We have 3 investment portfolios:
We’ve produced our new introduction clip! Watch this to know more about the philosophy and questions that drive us at Panahpur.
with No Comments
Panahpur is the largest investor in Oasis Coffins, based in Northern Bangladesh. This is Helena’s story; she is a Bangladeshi staff member of the business, responsible for community impact and Fair Trade. She describes what happened in the production unit the day the Nepal earthquake struck. Our facility in northern Bangladesh is 1000Km from the earthquake epicenter.
For most people living in Nepal, North India, Bangladesh, parts of Bhutan, China and Pakistan, Saturday the 25th of April, 2015 will always be a memorable day, the accounts and stories from which will be shared for weeks if not months and years to come. Like many others, I re-live the moments as we felt the impact of the 7.8 magnitude earthquake in Nepal, 1000 km away from our production centre. I work for Oasis Coffins and was in a meeting on the 2nd floor of our building in Bangladesh’s northern most manufacturing zone.
It was close to noon and I was in a conversation with Shima*, one of the factory production workers. Initially, I paid little attention to the shaking furniture, but as the seconds ticked by, I realized that we were in the throes of quite a long and powerful tremor. When I stopped talking and calmly told Shima what was going on, I saw fear and uncertainty in her eyes, the very emotions I felt but didn’t have the luxury to express (my response might possibly affect that of many others). Outside the room, I heard people shouting and running down the stairs in order to exit the building. As Shima and I joined them, my primary concern was to prevent a stampede. With encouragement from some of us to maintain a calm and orderly descent, everyone was safely downstairs and outside the building in a matter of minutes.
The layout of the buildings within this purpose built area, allows for margins of ample proportion between and in front of factory buildings, making these open courtyards the safest spaces to evacuate to during emergencies such as earthquakes. Once the building had been evacuated, the staff assembled in groups according to their areas of work so that everybody could be accounted for. This was followed by clear instructions to the teams on evacuation procedures in the likely scenario of aftershocks. We had two clear aftershocks in the days following the earthquake, the epicenter of each quake becoming progressively closer to Nilphamari where we were. The epicenter of the last aftershock we felt was only 250km from us in India’s Sikkim.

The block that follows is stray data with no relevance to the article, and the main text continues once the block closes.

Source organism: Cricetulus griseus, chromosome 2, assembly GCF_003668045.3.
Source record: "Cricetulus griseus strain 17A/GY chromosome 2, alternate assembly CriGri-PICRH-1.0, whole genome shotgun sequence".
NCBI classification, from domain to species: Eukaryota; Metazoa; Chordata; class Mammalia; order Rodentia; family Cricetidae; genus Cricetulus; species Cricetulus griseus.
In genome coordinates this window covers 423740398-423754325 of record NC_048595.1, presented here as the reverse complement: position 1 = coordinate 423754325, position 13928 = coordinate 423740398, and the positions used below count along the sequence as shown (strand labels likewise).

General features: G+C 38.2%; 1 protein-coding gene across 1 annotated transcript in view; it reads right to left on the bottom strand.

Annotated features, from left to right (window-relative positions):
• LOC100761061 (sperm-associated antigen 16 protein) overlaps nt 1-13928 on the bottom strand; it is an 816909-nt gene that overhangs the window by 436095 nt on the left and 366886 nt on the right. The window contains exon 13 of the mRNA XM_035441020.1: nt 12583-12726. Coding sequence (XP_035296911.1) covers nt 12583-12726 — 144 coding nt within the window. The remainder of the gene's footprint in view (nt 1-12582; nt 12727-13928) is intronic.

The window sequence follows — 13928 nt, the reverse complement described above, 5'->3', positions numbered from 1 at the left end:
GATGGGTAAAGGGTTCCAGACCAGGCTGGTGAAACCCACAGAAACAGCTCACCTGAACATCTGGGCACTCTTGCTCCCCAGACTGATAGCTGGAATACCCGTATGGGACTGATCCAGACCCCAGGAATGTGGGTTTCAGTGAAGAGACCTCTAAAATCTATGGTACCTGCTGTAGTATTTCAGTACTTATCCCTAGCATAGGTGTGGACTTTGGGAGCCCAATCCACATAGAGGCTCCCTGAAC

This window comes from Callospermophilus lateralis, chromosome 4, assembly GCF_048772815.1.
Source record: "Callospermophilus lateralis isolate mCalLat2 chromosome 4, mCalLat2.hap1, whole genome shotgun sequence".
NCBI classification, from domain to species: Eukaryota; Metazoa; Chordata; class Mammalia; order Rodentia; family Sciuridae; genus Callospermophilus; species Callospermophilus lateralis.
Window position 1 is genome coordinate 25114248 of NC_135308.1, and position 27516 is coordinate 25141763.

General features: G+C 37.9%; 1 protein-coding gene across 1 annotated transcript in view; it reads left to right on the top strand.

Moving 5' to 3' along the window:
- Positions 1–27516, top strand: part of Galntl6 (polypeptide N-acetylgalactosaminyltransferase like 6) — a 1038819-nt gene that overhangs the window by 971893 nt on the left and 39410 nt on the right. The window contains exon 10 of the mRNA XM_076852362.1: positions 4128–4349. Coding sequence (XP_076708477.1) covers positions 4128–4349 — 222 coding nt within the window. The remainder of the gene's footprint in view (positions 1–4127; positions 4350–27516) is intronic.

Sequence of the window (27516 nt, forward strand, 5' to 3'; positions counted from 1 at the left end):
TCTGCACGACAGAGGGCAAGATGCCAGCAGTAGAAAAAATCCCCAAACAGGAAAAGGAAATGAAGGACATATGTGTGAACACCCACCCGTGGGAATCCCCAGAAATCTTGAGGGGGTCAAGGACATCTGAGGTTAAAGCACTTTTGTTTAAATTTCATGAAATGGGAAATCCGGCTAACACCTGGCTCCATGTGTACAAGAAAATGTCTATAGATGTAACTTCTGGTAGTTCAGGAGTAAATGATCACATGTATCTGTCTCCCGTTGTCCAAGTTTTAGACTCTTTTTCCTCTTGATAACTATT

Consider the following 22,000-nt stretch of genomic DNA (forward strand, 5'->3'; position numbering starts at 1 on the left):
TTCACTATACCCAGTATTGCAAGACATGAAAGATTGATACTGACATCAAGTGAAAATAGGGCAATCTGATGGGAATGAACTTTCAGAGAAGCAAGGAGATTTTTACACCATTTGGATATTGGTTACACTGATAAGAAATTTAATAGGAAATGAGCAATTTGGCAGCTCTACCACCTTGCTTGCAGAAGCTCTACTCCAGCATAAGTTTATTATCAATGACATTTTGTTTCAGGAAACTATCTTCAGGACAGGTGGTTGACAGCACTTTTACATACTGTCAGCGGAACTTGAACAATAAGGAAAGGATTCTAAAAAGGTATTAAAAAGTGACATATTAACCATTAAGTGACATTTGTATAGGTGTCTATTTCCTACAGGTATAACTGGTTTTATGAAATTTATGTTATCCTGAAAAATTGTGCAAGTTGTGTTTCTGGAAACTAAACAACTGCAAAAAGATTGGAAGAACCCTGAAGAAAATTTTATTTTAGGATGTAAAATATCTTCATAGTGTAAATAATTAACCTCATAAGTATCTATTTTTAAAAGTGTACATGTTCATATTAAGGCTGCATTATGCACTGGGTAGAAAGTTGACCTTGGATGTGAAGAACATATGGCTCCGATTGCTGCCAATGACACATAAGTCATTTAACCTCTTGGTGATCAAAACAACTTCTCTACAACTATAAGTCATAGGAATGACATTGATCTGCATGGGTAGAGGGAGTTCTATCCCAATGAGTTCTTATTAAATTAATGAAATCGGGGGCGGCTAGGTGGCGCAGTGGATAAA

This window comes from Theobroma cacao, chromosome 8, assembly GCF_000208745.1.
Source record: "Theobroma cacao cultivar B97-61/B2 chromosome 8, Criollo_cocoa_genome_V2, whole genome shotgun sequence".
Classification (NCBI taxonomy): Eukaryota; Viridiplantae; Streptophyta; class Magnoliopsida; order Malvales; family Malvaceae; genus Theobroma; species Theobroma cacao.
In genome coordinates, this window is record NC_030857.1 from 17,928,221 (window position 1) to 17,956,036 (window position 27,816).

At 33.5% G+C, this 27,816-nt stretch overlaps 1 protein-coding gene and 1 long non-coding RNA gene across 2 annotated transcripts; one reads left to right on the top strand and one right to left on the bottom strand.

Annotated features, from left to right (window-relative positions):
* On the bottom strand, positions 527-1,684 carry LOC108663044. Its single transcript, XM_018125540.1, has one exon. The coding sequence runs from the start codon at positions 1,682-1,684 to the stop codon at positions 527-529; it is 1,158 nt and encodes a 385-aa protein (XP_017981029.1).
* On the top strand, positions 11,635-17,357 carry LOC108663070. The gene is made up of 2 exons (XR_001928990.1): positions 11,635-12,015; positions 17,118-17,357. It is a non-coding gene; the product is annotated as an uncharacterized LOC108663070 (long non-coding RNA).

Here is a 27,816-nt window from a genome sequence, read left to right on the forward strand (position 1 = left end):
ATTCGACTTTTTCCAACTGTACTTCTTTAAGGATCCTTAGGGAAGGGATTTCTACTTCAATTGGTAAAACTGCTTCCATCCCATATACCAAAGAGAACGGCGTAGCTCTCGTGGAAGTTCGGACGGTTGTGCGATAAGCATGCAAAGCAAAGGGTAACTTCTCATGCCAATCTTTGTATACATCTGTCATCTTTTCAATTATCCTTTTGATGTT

When the earthquake struck, fear and shock registered on most faces. I overheard some of the workers saying that they hadn’t been aware of the earthquake because they had been working on heavy machinery. Had it not been for the alarm raised by some of their co- workers they would not have known at all. Bangladesh is not new to building collapses where many people lose their lives (the most recent shocking and globally publicized being the Rana Plaza factory collapse in 2013). Not far from every employee’s mind are images of destruction and loss of a hope and future that occurs when a building comes down. Poor quality construction can often lead to this but add an earthquake to the mix and it turns lethal. Aware of the need for staff to have the comfort and presence of family after an event such as this, as well as the necessity to evaluate the building, our production was stopped immediately. There were reports of cracks having appeared in parts of the building that warranted expert analysis and advice, and so, the EPZ civil engineer was invited to evaluate the building. His verdict was that any marks were superficial and not structural and only after this was verified and the building deemed safe for work, has production resumed.
It is with pride and gratitude that I say that all our staff and production workers conducted themselves in a worthy manner that ensured safety and life in a time of fear and likely danger.
*Name has been changed to protect the identity of the person.
with No Comments
Not my words, but the words of Jake Hayman. His full blog can be read here. Something is definately up. Change, one senses, must come – quite big change – because so many of the problems identified by Jake are not caused by bad people but by a system that no longer works as it was supposed to.